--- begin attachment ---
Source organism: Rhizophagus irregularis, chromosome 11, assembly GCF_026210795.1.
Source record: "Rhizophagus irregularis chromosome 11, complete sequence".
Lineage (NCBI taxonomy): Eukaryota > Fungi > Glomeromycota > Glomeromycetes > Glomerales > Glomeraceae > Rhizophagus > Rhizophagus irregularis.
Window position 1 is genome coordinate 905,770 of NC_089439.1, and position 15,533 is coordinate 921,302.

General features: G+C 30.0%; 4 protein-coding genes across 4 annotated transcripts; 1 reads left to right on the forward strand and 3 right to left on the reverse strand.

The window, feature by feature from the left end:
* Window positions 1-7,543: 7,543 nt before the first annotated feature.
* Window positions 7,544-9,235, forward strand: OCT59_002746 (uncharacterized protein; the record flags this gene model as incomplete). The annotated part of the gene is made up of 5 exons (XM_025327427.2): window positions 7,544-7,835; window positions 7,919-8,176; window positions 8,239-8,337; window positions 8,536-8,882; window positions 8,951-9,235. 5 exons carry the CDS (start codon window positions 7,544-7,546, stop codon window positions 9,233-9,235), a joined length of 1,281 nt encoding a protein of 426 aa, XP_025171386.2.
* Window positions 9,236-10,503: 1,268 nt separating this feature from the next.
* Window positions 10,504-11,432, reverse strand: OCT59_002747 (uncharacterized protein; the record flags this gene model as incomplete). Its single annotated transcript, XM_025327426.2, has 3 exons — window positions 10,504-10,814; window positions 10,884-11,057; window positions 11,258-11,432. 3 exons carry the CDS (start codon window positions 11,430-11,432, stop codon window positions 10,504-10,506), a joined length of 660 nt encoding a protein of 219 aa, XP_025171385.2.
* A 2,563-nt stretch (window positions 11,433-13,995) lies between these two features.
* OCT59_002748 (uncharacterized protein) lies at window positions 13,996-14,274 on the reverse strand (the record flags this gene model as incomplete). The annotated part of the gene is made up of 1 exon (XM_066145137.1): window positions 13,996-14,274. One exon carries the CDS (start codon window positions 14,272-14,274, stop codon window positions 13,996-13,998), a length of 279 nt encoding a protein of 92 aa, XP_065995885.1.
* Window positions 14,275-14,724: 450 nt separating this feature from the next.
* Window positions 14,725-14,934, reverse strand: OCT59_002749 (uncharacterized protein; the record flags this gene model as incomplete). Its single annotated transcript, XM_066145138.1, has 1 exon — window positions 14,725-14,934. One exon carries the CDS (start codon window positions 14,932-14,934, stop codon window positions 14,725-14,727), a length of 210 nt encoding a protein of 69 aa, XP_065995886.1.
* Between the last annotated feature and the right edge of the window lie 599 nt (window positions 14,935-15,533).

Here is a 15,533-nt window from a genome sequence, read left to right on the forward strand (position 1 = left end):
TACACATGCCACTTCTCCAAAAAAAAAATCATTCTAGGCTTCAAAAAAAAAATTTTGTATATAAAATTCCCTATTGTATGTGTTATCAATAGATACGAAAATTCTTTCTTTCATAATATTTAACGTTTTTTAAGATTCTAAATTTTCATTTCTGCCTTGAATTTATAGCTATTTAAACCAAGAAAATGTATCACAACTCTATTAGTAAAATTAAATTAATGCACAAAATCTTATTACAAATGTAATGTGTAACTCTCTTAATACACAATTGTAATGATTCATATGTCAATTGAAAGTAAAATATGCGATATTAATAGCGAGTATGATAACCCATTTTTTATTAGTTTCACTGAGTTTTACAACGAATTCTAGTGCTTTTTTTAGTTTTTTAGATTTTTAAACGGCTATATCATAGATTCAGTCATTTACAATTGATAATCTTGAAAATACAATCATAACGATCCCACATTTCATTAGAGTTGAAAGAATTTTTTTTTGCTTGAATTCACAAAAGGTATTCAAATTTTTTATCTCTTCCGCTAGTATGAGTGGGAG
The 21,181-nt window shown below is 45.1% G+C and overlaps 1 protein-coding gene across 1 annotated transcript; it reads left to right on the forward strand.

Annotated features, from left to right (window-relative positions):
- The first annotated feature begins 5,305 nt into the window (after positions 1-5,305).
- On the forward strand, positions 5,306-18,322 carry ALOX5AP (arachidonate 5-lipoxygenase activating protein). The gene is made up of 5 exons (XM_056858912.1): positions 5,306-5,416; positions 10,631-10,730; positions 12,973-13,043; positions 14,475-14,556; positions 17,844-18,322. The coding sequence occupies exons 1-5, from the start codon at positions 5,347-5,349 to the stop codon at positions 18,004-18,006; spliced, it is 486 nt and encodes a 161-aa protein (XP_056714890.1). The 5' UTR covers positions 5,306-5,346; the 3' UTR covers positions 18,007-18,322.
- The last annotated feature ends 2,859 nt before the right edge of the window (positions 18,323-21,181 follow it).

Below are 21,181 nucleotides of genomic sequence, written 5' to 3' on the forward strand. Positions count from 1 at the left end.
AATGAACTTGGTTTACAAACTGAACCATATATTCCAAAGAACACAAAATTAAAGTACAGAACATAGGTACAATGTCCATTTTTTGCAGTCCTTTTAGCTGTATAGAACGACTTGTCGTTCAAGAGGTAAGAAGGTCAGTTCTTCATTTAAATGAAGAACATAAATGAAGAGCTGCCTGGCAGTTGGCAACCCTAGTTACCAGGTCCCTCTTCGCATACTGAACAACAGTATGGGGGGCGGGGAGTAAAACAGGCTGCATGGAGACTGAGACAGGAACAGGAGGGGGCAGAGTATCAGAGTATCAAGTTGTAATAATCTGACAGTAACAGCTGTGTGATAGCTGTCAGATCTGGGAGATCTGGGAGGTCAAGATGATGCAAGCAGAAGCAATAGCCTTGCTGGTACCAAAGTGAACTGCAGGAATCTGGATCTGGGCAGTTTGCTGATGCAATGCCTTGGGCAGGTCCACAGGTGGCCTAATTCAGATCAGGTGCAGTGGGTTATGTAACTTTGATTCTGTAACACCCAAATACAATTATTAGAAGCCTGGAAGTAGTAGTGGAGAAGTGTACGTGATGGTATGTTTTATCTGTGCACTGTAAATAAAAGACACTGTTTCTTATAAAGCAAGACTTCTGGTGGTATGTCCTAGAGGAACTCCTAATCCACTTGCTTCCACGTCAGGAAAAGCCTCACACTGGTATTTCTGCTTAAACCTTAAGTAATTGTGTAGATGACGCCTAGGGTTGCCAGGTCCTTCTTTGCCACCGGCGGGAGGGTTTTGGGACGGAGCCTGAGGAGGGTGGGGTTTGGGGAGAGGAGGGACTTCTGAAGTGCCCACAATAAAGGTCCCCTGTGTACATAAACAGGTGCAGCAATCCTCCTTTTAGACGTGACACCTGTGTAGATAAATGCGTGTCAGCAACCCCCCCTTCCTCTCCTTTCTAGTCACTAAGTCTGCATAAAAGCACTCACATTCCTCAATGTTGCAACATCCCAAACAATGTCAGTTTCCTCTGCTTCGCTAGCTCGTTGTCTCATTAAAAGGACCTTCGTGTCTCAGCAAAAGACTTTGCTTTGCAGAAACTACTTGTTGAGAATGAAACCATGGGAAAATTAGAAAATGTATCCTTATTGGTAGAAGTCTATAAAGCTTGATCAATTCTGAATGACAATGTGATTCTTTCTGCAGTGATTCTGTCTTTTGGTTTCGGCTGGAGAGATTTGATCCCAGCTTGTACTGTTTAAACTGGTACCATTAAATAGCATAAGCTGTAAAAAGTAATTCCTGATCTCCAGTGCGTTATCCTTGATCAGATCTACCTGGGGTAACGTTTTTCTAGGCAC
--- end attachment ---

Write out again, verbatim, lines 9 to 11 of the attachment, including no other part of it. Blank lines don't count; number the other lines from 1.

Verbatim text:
* Window positions 9,236-10,503: 1,268 nt separating this feature from the next.
* Window positions 10,504-11,432, reverse strand: OCT59_002747 (uncharacterized protein; the record flags this gene model as incomplete). Its single annotated transcript, XM_025327426.2, has 3 exons — window positions 10,504-10,814; window positions 10,884-11,057; window positions 11,258-11,432. 3 exons carry the CDS (start codon window positions 11,430-11,432, stop codon window positions 10,504-10,506), a joined length of 660 nt encoding a protein of 219 aa, XP_025171385.2.
* A 2,563-nt stretch (window positions 11,433-13,995) lies between these two features.